At the top of Black Mountain Express Lift, we joined with the access road and continued up that until we reached the saddle at the top of Montezuma Bowl at 12,470’. From here, we quickly joined the Lenawee Trail, heading E-SE and losing a little elevation. Near 12,300’, we left the Lenawee Trail and hiked NE up a “green ramp” we saw from the saddle and then reached the top of soft-ranked “Southwest Lenawee” (13,180’).
A panoramic shot looking down into Montezuma Bowl (which also offers some great skiing):
From Lenawee Trail, we slightly descended then headed Northeast at 12,300’ up a “green ramp”, as seen in the photo:
I climb up the “ramp”: Photo: Otina
Our mindset quickly changed once we saw the remaining route from “Southwest Lenawee”. The connecting ridge looked a bit dicey and somewhat exposed. Honestly, we thought we were in for a hike and when I saw this ridge, my anxiety level elevated. We decided that we wouldn’t know if we didn’t at least try. The descent from “Southwest Lenawee” started with a steep, loose dirt pitch. Otina went ahead to scope our route from here. So far, it went. I took my time and caught up to her. There were several rock pillars that appeared to have drop-offs. The first one we came to, we found a way around on climbers’ right (east), photo below.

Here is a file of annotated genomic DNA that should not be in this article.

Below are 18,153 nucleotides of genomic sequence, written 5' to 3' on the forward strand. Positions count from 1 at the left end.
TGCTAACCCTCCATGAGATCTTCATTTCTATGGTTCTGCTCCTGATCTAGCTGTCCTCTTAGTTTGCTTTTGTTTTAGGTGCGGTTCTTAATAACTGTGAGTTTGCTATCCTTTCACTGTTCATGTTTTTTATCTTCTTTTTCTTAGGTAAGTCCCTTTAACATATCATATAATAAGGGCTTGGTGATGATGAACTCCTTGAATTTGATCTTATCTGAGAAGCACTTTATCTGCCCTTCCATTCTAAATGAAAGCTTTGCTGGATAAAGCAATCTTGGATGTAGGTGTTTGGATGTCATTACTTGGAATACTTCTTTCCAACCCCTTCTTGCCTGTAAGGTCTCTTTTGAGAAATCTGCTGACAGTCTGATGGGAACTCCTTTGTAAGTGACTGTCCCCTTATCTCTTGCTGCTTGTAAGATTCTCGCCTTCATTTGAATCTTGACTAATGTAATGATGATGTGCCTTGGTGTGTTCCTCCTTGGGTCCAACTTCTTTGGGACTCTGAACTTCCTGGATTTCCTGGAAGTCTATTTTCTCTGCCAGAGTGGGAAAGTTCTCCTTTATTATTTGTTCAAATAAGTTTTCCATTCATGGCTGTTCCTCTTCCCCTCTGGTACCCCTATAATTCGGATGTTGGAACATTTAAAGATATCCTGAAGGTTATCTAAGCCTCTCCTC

This ridge looks easier than it is. The first “obstacle” was the shadowed rock pillar just left of center: Photo: Otina
We continued on, negotiating several knobs and pillars and mostly flirting with the ridge proper. Overall, we found that staying slightly on climbers’ left of the ridge offered the safest options. About half way through, exposure and terrain mellowed out a little bit. There were only a few short low class 3 sections to navigate.
Coming down a short low class 3 pitch: Photo: Otina
Looking back at the last of the rock pillar/knob sections before terrain eases: Photo: Otina
Most of the route behind us; can you spot me? Photo: Otina